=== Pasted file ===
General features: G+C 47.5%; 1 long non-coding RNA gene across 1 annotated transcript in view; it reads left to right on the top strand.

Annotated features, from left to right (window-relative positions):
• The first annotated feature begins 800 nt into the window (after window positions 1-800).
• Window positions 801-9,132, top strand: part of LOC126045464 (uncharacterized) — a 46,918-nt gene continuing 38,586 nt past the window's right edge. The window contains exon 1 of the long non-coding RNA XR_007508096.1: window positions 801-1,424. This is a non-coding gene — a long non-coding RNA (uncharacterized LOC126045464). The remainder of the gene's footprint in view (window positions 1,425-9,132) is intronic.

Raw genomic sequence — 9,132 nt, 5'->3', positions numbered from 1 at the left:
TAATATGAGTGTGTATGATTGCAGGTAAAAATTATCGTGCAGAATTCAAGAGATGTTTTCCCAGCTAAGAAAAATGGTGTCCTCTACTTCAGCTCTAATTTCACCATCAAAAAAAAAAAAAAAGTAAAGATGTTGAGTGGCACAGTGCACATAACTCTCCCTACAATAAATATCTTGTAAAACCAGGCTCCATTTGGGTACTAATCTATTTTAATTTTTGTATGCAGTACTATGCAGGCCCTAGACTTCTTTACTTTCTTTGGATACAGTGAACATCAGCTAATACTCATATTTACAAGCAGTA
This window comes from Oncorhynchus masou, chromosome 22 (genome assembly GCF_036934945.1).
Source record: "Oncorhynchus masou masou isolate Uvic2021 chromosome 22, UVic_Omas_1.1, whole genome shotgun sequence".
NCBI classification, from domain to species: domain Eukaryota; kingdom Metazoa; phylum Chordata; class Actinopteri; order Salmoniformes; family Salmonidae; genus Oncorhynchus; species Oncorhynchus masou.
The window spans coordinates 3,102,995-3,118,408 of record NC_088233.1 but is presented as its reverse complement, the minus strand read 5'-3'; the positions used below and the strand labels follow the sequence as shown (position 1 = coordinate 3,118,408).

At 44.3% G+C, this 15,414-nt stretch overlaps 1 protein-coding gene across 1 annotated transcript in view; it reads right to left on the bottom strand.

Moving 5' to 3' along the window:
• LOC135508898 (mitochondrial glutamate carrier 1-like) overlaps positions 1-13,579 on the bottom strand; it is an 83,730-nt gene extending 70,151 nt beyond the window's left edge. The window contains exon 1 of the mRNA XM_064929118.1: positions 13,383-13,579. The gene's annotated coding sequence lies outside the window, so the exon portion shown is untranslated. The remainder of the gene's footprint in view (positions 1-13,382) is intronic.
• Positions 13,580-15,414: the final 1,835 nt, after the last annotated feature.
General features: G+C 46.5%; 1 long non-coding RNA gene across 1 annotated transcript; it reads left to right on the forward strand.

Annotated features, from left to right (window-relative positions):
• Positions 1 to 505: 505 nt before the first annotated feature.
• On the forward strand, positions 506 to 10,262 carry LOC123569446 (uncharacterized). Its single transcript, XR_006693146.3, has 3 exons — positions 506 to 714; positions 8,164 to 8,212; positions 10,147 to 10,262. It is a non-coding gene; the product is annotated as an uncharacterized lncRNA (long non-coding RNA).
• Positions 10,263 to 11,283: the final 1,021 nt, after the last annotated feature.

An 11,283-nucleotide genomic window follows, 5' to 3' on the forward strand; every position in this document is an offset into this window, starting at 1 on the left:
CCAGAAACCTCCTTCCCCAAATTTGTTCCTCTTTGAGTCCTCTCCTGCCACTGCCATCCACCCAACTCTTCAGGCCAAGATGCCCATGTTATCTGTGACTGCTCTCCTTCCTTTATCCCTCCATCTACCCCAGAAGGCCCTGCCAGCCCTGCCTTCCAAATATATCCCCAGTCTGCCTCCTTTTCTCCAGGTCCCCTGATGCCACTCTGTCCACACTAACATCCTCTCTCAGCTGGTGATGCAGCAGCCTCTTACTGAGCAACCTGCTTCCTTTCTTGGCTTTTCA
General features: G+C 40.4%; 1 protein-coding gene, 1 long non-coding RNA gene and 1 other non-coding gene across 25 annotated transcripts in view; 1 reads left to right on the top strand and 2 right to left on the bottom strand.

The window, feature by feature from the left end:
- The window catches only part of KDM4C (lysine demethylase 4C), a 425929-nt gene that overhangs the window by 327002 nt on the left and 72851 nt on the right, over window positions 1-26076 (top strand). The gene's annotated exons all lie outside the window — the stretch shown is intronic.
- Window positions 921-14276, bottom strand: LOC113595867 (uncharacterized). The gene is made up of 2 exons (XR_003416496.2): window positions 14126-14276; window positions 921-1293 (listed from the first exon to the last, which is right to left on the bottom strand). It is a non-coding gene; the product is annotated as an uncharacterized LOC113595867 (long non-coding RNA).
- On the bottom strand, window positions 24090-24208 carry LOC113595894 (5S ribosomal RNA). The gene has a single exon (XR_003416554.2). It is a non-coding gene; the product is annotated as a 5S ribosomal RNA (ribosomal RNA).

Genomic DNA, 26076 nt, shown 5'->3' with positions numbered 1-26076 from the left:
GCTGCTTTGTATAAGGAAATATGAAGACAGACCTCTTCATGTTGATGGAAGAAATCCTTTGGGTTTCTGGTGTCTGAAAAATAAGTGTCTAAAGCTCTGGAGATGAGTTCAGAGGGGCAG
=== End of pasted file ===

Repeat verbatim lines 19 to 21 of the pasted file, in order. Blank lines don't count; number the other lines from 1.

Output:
• Positions 10,263 to 11,283: the final 1,021 nt, after the last annotated feature.

An 11,283-nucleotide genomic window follows, 5' to 3' on the forward strand; every position in this document is an offset into this window, starting at 1 on the left:
CCAGAAACCTCCTTCCCCAAATTTGTTCCTCTTTGAGTCCTCTCCTGCCACTGCCATCCACCCAACTCTTCAGGCCAAGATGCCCATGTTATCTGTGACTGCTCTCCTTCCTTTATCCCTCCATCTACCCCAGAAGGCCCTGCCAGCCCTGCCTTCCAAATATATCCCCAGTCTGCCTCCTTTTCTCCAGGTCCCCTGATGCCACTCTGTCCACACTAACATCCTCTCTCAGCTGGTGATGCAGCAGCCTCTTACTGAGCAACCTGCTTCCTTTCTTGGCTTTTCA